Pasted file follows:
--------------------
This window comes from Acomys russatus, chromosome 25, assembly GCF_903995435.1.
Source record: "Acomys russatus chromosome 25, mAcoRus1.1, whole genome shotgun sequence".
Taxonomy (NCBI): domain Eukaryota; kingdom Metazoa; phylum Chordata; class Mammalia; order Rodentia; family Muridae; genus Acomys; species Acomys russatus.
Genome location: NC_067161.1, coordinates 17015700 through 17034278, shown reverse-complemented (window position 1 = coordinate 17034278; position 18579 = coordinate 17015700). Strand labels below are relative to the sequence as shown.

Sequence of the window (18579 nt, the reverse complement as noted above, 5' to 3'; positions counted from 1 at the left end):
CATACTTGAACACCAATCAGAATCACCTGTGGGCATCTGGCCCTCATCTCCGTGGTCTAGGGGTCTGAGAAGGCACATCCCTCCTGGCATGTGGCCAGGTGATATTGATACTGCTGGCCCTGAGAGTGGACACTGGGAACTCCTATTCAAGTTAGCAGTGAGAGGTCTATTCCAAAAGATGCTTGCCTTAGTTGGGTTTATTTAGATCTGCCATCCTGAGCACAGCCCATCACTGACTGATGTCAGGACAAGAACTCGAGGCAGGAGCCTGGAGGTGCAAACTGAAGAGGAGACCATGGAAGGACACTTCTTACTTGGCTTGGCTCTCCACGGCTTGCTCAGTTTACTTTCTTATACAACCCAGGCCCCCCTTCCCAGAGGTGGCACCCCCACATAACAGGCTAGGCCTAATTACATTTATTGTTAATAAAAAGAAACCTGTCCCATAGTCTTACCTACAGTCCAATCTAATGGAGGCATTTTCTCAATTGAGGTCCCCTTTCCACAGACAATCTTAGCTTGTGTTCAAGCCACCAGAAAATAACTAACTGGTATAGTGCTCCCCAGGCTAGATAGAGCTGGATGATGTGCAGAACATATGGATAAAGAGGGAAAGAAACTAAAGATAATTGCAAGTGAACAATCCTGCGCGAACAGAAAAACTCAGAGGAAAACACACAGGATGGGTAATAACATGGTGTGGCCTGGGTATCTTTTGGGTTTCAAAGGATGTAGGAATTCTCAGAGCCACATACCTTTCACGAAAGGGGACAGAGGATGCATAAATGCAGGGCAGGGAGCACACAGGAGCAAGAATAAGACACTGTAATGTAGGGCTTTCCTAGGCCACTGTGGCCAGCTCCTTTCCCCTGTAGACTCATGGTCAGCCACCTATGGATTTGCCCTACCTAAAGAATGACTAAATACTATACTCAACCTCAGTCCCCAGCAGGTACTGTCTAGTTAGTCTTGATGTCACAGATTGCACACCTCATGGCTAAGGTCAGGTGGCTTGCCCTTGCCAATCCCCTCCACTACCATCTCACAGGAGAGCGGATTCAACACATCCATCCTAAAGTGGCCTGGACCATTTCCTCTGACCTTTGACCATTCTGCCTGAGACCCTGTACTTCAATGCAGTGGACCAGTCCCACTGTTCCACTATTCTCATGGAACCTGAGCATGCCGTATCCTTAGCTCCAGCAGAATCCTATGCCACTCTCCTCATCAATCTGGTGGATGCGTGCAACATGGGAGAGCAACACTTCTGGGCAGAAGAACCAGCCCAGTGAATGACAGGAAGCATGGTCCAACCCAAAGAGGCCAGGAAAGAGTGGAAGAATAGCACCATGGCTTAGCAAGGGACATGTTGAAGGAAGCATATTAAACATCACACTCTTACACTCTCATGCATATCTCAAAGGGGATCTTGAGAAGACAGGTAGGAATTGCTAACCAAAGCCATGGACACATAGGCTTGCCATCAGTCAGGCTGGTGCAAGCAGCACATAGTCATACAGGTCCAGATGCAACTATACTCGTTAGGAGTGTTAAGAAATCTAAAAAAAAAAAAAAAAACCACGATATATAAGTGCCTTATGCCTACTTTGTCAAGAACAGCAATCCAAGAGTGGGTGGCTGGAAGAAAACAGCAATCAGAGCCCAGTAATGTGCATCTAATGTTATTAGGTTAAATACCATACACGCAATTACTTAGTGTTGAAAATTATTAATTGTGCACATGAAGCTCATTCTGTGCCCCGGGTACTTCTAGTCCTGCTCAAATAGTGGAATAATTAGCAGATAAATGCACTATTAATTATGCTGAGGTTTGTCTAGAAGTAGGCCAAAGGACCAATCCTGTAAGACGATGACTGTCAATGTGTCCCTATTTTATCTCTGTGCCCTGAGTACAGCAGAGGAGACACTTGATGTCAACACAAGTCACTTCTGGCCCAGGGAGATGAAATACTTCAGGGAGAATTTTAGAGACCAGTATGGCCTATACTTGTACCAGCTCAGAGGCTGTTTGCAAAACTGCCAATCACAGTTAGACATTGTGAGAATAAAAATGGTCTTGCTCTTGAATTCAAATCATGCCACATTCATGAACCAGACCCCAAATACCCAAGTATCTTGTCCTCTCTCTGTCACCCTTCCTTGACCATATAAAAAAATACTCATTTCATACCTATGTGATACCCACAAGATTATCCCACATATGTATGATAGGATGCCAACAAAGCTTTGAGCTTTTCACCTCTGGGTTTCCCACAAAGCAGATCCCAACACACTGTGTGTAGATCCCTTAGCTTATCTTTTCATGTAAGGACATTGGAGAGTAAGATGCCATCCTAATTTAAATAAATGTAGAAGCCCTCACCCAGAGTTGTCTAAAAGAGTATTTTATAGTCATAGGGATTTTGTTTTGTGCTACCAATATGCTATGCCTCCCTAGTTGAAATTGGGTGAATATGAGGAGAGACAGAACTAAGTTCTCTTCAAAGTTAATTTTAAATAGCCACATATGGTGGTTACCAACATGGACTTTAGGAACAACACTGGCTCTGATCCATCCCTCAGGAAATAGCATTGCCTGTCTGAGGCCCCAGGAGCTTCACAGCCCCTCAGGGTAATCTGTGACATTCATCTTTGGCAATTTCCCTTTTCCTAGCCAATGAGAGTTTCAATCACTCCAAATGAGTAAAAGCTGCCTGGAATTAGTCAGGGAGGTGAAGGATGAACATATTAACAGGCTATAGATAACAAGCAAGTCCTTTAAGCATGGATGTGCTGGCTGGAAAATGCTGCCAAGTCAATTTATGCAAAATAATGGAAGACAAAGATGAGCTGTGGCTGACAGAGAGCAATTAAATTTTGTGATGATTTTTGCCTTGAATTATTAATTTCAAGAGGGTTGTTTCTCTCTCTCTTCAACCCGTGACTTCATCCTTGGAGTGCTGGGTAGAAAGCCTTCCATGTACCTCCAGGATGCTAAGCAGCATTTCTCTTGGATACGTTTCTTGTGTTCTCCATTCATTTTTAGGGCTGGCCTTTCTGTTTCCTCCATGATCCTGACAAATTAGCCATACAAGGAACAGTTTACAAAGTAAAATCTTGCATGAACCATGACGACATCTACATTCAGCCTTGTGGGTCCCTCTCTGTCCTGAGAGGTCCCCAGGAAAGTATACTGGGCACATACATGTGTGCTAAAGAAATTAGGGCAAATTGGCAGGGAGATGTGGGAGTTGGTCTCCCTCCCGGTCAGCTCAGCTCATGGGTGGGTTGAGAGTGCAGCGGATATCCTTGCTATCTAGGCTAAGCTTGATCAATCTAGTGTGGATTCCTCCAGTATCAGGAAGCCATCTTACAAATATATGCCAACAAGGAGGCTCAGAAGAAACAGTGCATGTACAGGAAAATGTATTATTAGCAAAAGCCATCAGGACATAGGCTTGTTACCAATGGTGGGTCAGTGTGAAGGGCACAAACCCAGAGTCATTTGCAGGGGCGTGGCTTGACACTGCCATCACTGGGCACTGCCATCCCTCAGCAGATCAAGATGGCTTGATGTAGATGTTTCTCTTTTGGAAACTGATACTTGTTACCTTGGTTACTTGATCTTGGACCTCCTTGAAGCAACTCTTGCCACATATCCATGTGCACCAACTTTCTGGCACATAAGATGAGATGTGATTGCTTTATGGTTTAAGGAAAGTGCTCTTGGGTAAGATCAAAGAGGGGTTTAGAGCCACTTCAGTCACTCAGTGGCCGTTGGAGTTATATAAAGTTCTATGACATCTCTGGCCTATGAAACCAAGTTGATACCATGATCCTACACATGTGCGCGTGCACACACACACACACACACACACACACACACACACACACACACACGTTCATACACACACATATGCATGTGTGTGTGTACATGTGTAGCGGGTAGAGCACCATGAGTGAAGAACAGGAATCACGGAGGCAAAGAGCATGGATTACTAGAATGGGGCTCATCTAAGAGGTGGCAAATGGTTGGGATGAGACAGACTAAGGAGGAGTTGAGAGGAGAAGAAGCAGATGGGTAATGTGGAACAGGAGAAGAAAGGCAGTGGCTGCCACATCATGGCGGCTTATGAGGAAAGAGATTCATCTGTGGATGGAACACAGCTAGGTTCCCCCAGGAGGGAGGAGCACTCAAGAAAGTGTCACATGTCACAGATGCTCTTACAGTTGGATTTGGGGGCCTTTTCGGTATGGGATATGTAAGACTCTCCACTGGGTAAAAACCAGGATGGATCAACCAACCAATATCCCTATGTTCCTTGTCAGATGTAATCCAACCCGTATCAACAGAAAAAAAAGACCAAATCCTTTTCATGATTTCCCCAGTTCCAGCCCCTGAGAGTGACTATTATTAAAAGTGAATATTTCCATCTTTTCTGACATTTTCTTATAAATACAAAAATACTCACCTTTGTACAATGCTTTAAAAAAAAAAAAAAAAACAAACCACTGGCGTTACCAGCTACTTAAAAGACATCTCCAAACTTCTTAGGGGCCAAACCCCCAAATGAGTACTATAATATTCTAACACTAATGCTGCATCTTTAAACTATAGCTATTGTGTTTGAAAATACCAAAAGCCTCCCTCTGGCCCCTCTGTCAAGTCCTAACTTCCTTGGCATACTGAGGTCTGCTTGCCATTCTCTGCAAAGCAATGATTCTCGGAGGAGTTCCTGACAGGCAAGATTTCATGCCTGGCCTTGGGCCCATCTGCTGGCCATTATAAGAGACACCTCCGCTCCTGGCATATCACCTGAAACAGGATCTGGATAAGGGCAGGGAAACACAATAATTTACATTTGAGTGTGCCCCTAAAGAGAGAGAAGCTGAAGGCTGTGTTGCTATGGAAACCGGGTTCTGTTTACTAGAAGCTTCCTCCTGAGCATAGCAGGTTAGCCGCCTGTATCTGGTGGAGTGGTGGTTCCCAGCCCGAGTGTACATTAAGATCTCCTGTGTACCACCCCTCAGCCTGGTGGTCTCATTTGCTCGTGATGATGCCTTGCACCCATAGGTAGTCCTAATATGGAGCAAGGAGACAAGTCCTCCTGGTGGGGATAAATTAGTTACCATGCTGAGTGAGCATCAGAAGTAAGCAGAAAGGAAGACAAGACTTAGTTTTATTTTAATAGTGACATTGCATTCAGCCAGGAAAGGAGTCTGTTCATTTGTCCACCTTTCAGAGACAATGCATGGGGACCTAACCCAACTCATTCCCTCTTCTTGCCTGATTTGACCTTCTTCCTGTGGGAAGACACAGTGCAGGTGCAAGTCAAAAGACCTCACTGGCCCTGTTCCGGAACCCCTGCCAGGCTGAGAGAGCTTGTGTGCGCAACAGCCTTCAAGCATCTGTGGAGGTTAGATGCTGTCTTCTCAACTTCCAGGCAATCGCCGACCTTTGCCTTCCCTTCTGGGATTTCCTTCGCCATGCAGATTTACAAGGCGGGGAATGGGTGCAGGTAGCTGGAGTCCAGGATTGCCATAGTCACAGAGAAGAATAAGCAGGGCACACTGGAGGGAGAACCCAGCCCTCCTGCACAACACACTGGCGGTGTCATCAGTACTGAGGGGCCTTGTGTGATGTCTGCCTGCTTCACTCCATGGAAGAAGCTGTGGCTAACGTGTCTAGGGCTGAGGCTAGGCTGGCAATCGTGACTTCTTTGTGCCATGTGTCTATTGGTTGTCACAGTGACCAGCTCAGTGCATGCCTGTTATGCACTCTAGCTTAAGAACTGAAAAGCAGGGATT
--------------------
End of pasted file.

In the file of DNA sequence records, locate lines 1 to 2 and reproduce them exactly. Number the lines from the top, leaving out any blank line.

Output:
This window comes from Acomys russatus, chromosome 25, assembly GCF_903995435.1.
Source record: "Acomys russatus chromosome 25, mAcoRus1.1, whole genome shotgun sequence".